Although fast becoming one of the world’s finest Arabica bean coffees, Kenya AA coffee is not new. Grown at elevations of 4,900 to 6,800 feet on volcanic soils and wet-processed; the beans are harvested, immediately removed from the cherries, and washed to remove the excess pulp, leaving the coffee with a full body of flavor and a heavy acidity that presents a gentle floral aroma as well as berry and citrus notes. Kenya coffee is graded by size. The AA indicated the bean is of the largest in size as well as flavor.
Arabica coffee is believed to have originated in Ethiopia, a neighbor of Kenya as early as the 15th Century. However, it was not until about 1893 that coffee was introduced to Kenya when missionaries tried to import Bourbon Coffee from Brazil.
The history of coffee into Kenya was complicated by the colonization of Kenya by the British and Kenya’s struggles for independence. After Kenya was colonized, Britain declared that certain crops were to be grown by the white settlers and free labor was to be provided by the Africans. Coffee was declared as one of those crops. Only after the Mau Mau war ended in 1960, were some Africans allowed to grow coffee. However, there were strict controls on how many plants could be grown. In addition, the Africans could never to use the coffee beans as a drink.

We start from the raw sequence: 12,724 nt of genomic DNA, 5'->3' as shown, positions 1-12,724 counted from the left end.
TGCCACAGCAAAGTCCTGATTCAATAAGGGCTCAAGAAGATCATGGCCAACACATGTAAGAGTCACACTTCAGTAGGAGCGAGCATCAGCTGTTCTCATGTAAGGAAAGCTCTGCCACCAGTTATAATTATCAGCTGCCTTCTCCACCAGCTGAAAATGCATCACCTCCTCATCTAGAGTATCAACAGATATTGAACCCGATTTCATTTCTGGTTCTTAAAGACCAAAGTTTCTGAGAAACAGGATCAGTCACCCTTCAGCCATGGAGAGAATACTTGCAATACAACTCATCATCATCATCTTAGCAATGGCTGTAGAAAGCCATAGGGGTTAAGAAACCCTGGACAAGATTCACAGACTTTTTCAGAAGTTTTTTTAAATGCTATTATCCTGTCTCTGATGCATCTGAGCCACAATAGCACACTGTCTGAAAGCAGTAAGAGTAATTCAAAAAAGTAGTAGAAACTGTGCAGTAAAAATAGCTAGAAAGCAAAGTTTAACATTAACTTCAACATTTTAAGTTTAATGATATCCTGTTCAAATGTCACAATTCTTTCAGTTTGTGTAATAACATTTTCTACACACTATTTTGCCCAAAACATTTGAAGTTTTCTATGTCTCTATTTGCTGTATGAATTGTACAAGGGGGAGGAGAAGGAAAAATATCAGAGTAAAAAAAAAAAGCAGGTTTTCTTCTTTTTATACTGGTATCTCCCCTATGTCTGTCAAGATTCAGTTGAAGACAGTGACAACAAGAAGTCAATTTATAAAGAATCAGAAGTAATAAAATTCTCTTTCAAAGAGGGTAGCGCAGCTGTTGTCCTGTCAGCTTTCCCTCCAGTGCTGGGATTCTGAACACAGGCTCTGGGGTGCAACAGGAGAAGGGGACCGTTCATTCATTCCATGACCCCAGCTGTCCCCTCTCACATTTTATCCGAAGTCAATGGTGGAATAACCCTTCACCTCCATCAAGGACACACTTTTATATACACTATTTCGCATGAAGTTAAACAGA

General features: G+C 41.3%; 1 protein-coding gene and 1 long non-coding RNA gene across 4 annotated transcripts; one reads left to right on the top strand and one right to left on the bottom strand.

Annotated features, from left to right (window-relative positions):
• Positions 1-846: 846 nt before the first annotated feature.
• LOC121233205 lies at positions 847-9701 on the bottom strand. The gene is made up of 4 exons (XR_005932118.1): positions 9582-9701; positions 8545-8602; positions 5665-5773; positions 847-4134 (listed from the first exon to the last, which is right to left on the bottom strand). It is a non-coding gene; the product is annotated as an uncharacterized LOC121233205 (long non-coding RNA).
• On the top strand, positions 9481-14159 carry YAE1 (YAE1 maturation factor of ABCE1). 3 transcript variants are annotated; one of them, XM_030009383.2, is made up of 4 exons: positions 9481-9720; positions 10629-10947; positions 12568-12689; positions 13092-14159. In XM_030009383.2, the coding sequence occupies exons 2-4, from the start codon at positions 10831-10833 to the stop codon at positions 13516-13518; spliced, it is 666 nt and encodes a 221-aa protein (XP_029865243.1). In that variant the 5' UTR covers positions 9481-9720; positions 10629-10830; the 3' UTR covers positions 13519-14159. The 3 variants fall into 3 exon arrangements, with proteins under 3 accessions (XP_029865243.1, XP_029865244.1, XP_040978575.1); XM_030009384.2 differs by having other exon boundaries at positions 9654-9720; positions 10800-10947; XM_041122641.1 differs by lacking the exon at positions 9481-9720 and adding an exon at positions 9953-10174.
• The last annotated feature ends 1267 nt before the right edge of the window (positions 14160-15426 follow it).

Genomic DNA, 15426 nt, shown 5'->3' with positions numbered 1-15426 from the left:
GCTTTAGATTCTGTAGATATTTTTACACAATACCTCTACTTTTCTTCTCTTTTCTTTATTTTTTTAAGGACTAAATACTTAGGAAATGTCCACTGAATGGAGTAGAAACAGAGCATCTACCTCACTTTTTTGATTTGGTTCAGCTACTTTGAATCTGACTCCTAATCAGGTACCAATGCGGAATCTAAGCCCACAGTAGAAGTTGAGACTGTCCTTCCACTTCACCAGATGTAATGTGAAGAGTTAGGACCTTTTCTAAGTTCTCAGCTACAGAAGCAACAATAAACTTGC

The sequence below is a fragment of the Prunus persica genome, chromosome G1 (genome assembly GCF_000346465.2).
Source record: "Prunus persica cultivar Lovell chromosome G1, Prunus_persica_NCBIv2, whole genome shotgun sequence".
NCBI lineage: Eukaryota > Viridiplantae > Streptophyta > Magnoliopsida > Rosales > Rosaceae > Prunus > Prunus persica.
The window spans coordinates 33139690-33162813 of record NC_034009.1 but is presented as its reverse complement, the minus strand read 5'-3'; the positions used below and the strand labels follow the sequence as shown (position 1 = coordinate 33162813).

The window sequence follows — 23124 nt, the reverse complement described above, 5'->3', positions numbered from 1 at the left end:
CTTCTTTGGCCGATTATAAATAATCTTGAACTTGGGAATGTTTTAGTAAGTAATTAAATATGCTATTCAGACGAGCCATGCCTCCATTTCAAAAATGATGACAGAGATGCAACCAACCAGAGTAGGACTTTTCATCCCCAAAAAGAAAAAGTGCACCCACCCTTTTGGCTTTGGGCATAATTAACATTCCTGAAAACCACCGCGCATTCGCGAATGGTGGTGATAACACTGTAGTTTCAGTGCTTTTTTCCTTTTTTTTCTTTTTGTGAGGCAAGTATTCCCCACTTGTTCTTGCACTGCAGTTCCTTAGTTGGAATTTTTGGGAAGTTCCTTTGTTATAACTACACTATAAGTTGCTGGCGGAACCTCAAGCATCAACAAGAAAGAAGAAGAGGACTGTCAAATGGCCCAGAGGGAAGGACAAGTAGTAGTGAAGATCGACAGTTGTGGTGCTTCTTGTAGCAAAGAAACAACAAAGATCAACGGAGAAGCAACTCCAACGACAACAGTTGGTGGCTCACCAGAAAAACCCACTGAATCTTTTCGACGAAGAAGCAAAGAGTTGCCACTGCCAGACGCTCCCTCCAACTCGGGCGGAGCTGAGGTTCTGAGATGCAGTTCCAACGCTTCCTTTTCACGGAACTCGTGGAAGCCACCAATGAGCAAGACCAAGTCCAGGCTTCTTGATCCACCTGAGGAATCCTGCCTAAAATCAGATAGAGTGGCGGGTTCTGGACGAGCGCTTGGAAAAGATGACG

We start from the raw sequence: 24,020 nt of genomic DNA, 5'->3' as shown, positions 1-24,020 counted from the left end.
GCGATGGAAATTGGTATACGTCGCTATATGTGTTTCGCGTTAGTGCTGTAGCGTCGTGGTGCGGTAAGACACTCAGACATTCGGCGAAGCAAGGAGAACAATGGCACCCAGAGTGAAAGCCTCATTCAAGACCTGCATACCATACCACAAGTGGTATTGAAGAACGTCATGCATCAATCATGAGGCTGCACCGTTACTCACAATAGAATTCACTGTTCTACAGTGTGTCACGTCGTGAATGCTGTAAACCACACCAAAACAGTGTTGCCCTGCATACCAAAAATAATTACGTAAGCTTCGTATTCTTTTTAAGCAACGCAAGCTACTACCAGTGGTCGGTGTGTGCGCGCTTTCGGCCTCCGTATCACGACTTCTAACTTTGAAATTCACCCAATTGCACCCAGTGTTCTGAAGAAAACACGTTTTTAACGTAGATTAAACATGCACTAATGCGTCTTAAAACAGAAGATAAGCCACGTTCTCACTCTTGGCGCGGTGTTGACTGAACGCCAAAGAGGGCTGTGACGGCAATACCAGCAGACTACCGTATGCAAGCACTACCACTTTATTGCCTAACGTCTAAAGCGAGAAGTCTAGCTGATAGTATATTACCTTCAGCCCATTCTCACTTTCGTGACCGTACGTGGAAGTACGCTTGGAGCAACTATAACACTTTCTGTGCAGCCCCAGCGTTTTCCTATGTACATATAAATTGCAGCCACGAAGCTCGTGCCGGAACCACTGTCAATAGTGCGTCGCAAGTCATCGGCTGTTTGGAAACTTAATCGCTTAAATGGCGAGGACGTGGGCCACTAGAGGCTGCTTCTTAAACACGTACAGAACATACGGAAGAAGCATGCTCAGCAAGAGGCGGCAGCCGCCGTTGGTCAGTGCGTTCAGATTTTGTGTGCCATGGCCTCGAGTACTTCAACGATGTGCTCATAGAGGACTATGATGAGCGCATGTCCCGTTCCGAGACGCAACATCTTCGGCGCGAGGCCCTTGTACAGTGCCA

Furthermore, all coffee was processed and marketed centrally, and the best coffees were exported, leaving only the poorest quality coffee to be sold locally. Generations of native Kenyans never knew their country produced some of the world’s best coffee. These restrictions on growing and selling coffee were in place until less than 15 years ago. Today, Kenyans can grow, process and consume whatever amount or quality they desire. They can sell through cooperatives or direct. And they can determine the price of their coffee.
A large percentage of the Kenyan coffee is produced by cooperative societies consisting of small landholders rather than the large coffee estates. The coffee is auctioned every Tuesday night during harvest. This has led to price wars for the best coffees. The AA is lthe argest and is most flavorful. Today approximately 250,000 Kenyans are employed in coffee production.
Kenya now produces some of the world’s finest coffees. As a single origin coffee, it is praised at the coffee judging cupping tables. Kenya has attained a high level of quality as a result of a government-run system that rewards farmers for producing better quality coffee. This policy has resulted in steady improvements in coffee quality. Whether from a large or small farm or a small co-op, all Kenyan coffee undergoes rigorous testing for quality by the Coffee Board of Kenya.